On March 20th, Xi Jinping made a speech at the closing of the 2018 National People’s Congress. It was a nationalistic speech in which “he warned against challenges to China over Taiwan, Hong Kong or other regions where Beijing’s claims to sovereignty are contested”.
“All maneuvers and tricks to split the motherland are sure to fail,” Mr. Xi said. “Not one inch of the territory of the great motherland can be carved off from China.”
Some might say this is nothing new. China has always been sensitive about Taiwan and considers it one of its wayward provinces. Taiwan’s reunification with its “motherland” is integral to the “One China” policy. However, many people in Taiwan, my family included, have been in Taiwan for many generations and consider ourselves Taiwanese. This is a problem for China.
The dear leader claims that we are all Chinese. Well sure, there are overlaps between Taiwanese and Chinese cultures; my ancestors came from a town near Xiamen, Fujian province in the 1700’s. Having said that, Taiwan had since been colonized by Japan and it’s populace absorbed some aspects of its language and customs into their culture. Also, our resentment towards “the motherland”, also make us uniquely Taiwanese. My point is, many people in Taiwan don’t consider themselves Chinese. But… do we consider ourselves ethnically Chinese? That’s the tricky part. I don’t know what to think about that.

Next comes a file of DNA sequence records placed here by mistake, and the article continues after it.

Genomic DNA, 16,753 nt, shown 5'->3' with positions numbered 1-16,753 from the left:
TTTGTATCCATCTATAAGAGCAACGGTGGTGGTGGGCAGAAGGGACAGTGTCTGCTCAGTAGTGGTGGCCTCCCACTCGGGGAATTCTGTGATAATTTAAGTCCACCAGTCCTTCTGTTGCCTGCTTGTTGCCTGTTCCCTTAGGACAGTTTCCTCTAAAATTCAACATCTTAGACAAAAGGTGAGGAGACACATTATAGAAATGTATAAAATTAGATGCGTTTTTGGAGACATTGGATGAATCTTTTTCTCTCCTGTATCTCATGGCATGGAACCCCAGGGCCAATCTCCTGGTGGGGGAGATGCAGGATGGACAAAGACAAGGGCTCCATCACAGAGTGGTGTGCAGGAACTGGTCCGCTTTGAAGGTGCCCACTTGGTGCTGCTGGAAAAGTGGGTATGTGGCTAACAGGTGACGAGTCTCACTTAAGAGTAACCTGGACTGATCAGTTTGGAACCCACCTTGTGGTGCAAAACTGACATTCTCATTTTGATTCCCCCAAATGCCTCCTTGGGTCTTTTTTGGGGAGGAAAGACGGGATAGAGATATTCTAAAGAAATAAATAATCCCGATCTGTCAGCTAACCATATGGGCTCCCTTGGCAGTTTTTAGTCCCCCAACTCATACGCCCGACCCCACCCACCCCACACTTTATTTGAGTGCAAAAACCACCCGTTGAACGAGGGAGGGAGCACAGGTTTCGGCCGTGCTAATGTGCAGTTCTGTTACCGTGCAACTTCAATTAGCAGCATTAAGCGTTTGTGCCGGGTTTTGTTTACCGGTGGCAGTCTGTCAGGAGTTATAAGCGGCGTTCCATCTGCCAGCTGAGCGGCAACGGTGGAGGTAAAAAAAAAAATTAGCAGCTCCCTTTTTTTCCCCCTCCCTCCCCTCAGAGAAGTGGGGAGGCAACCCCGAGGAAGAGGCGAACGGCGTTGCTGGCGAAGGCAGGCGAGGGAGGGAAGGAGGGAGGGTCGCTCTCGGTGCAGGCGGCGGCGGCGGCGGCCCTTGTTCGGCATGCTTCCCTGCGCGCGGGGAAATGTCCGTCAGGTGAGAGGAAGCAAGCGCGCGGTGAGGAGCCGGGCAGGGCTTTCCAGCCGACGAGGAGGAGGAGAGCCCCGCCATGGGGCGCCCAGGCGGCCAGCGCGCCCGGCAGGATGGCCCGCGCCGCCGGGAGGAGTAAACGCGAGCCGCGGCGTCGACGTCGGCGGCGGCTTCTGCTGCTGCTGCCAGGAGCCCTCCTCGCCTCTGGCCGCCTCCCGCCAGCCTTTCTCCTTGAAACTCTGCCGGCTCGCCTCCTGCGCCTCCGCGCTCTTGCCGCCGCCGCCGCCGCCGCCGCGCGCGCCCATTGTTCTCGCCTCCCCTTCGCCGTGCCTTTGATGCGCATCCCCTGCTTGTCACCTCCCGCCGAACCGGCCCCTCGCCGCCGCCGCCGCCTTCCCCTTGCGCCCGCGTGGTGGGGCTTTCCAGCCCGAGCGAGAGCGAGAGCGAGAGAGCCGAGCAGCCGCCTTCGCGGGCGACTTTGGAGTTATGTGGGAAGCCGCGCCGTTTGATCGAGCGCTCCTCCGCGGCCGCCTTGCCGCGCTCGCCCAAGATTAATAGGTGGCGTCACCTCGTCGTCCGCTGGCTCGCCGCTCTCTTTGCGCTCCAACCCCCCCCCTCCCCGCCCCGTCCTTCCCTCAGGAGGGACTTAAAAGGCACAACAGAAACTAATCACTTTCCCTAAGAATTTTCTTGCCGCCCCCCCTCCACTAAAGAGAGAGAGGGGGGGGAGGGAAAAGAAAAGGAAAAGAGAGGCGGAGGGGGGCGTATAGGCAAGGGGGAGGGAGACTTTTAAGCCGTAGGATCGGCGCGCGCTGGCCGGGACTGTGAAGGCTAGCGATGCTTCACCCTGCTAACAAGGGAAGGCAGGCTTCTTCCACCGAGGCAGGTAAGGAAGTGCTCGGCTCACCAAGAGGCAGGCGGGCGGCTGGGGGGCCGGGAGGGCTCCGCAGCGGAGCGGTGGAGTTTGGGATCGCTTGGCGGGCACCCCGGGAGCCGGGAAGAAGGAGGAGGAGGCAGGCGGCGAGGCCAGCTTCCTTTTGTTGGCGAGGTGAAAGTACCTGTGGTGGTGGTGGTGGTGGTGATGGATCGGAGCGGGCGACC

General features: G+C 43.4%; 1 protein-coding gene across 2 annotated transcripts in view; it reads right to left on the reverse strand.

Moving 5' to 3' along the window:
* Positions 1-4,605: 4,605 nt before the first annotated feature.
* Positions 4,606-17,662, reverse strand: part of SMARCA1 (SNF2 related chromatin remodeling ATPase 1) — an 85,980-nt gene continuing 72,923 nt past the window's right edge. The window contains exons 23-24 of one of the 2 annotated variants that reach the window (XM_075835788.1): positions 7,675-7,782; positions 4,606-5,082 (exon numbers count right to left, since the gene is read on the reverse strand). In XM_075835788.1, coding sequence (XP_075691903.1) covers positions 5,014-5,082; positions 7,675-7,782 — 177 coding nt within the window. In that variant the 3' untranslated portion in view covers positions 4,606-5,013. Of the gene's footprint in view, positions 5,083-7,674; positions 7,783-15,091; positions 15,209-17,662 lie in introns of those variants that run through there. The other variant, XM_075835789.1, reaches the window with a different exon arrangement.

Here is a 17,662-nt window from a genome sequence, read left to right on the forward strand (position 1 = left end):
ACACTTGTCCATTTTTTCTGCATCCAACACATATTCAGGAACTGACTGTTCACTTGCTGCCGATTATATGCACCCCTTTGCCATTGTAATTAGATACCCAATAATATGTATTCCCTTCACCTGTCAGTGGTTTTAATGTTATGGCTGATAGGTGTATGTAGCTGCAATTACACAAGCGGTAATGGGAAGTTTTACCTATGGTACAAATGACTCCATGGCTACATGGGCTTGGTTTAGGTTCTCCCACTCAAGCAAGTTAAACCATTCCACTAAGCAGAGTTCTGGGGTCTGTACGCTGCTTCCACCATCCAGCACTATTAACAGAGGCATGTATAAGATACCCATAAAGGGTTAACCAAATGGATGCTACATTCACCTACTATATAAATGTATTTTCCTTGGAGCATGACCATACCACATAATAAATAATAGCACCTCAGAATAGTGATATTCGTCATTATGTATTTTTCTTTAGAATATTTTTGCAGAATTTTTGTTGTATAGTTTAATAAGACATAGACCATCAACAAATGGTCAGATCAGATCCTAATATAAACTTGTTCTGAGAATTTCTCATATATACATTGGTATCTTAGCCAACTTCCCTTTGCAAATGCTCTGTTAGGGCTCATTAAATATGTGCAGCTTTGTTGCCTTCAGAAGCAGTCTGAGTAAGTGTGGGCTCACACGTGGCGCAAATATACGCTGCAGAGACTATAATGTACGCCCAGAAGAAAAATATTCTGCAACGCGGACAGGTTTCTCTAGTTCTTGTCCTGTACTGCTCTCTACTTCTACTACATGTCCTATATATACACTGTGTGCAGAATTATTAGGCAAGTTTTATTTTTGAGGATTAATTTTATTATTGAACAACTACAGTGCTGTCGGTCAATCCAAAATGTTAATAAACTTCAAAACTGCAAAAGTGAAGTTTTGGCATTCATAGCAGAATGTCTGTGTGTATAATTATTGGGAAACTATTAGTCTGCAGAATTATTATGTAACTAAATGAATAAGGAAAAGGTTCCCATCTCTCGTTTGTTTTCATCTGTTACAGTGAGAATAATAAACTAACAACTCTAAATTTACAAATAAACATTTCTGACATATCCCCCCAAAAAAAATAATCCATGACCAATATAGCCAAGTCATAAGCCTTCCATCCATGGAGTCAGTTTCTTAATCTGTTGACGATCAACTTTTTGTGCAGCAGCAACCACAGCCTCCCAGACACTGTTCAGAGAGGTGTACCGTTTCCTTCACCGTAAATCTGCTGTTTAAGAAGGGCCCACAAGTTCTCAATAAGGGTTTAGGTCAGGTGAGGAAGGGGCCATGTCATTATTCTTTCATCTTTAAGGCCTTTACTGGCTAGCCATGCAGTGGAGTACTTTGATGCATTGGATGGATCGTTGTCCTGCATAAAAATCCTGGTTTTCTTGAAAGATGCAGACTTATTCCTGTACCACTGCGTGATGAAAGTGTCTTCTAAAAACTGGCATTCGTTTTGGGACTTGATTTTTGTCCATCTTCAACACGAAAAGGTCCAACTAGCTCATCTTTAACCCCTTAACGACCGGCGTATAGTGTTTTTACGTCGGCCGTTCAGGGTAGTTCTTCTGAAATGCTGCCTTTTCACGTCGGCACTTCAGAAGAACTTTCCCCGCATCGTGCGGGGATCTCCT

Mr. Xi’s speech spurred some anxiety with me, not only because I am Taiwanese, but also because I live in Hong Kong. In the same speech, Mr. Xi “vowed to strengthen the national identity and patriotism of the people of Hong Kong and Macau.”
Hong Kong had been a British colony until 1997. Upon its return to China, Beijing guaranteed that the city, as a special administrative region, will have a high degree of autonomy, and China’s socialist systems will not be implemented until 2047. However, incidents such as the disappearances of Hong Kong booksellers, and the imprisonment Joshua Wong, a young activist who was one of the leaders of the umbrella revolution in 2014, are indications that civil liberties are going away fast in Hong Kong.
So yeah. Mr. Xi’s speech posed a double whammy for me. He made me uncomfortable about who I and where I am.